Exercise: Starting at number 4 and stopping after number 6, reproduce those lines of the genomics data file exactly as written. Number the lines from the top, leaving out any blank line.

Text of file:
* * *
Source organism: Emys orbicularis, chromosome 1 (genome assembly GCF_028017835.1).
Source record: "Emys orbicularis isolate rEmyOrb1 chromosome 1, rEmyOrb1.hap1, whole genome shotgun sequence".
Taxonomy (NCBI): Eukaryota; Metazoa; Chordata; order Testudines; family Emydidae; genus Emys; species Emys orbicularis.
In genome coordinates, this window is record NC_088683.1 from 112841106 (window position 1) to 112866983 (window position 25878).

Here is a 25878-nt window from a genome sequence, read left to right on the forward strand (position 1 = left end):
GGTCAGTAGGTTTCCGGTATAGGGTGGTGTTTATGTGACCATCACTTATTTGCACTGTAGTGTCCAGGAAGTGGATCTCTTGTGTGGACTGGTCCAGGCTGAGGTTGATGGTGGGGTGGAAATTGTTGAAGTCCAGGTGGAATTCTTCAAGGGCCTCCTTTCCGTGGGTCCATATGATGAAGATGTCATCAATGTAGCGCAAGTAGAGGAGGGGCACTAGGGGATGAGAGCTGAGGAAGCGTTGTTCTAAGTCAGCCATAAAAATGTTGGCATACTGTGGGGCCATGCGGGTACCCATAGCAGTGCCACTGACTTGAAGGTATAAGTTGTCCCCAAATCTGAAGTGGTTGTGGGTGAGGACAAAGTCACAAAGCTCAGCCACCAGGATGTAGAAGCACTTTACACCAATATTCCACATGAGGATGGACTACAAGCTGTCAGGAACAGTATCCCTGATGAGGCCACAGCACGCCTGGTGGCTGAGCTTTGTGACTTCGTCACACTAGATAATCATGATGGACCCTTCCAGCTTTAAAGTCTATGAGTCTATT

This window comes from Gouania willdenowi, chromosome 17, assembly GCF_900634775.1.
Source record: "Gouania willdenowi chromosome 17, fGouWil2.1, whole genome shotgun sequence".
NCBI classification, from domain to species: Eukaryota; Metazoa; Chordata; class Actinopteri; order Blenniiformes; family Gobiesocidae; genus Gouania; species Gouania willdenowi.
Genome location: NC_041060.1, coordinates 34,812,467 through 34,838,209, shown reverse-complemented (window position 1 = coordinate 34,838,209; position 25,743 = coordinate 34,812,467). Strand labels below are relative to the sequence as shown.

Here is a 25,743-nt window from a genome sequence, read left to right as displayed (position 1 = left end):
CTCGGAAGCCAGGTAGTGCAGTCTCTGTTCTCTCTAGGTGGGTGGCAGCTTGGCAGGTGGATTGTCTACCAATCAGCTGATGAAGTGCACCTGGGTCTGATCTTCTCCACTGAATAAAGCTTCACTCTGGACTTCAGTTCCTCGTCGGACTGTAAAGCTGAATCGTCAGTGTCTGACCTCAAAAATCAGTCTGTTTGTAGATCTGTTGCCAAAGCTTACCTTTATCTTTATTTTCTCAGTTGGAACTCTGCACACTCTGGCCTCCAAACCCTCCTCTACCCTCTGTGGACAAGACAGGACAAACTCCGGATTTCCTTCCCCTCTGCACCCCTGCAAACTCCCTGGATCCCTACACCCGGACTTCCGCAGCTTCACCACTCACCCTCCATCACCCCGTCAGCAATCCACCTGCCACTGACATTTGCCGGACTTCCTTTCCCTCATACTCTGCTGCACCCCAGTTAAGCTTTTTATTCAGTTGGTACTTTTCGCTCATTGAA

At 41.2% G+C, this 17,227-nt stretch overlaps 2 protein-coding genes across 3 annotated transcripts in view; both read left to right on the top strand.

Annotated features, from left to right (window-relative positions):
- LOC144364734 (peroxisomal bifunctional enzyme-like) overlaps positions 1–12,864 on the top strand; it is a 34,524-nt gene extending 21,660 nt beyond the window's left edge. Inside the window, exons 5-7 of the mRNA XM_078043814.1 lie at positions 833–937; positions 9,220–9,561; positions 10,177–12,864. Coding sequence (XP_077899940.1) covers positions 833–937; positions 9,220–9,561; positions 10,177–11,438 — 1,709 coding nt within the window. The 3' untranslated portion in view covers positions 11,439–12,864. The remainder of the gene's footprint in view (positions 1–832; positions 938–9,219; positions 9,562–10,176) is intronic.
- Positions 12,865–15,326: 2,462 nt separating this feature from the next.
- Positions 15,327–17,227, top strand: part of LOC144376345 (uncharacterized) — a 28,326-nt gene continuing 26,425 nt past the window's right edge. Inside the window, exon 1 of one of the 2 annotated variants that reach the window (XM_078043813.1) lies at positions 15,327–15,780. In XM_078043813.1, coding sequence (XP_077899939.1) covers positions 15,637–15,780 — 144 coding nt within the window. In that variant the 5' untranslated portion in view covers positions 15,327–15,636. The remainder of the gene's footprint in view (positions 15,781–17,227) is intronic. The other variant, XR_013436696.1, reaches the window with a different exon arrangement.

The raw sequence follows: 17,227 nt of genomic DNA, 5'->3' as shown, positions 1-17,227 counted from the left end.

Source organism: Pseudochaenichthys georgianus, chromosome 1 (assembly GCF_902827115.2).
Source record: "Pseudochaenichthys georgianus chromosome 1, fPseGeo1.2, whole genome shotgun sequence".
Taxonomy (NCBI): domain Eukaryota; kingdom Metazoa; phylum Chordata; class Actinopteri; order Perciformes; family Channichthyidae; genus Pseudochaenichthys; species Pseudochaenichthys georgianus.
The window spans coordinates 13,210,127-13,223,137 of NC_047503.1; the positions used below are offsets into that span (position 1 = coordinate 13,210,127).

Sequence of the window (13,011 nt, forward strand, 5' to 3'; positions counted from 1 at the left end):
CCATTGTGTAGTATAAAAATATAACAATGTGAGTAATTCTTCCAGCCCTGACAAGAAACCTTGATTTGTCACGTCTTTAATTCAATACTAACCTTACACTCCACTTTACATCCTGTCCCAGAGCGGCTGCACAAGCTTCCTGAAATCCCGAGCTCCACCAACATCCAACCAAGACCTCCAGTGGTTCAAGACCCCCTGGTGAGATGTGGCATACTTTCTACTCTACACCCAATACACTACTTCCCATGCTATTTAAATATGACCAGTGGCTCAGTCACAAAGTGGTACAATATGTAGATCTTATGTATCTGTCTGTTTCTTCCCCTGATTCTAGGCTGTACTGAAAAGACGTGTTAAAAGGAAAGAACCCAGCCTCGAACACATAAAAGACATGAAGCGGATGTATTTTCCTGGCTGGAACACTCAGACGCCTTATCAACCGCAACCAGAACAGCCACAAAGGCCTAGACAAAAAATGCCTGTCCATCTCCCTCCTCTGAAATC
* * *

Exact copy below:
In genome coordinates, this window is record NC_088683.1 from 112841106 (window position 1) to 112866983 (window position 25878).

Here is a 25878-nt window from a genome sequence, read left to right on the forward strand (position 1 = left end):
GGTCAGTAGGTTTCCGGTATAGGGTGGTGTTTATGTGACCATCACTTATTTGCACTGTAGTGTCCAGGAAGTGGATCTCTTGTGTGGACTGGTCCAGGCTGAGGTTGATGGTGGGGTGGAAATTGTTGAAGTCCAGGTGGAATTCTTCAAGGGCCTCCTTTCCGTGGGTCCATATGATGAAGATGTCATCAATGTAGCGCAAGTAGAGGAGGGGCACTAGGGGATGAGAGCTGAGGAAGCGTTGTTCTAAGTCAGCCATAAAAATGTTGGCATACTGTGGGGCCATGCGGGTACCCATAGCAGTGCCACTGACTTGAAGGTATAAGTTGTCCCCAAATCTGAAGTGGTTGTGGGTGAGGACAAAGTCACAAAGCTCAGCCACCAGGATGTAGAAGCACTTTACACCAATATTCCACATGAGGATGGACTACAAGCTGTCAGGAACAGTATCCCTGATGAGGCCACAGCACGCCTGGTGGCTGAGCTTTGTGACTTCGTCACACTAGATAATCATGATGGACCCTTCCAGCTTTAAAGTCTATGAGTCTATT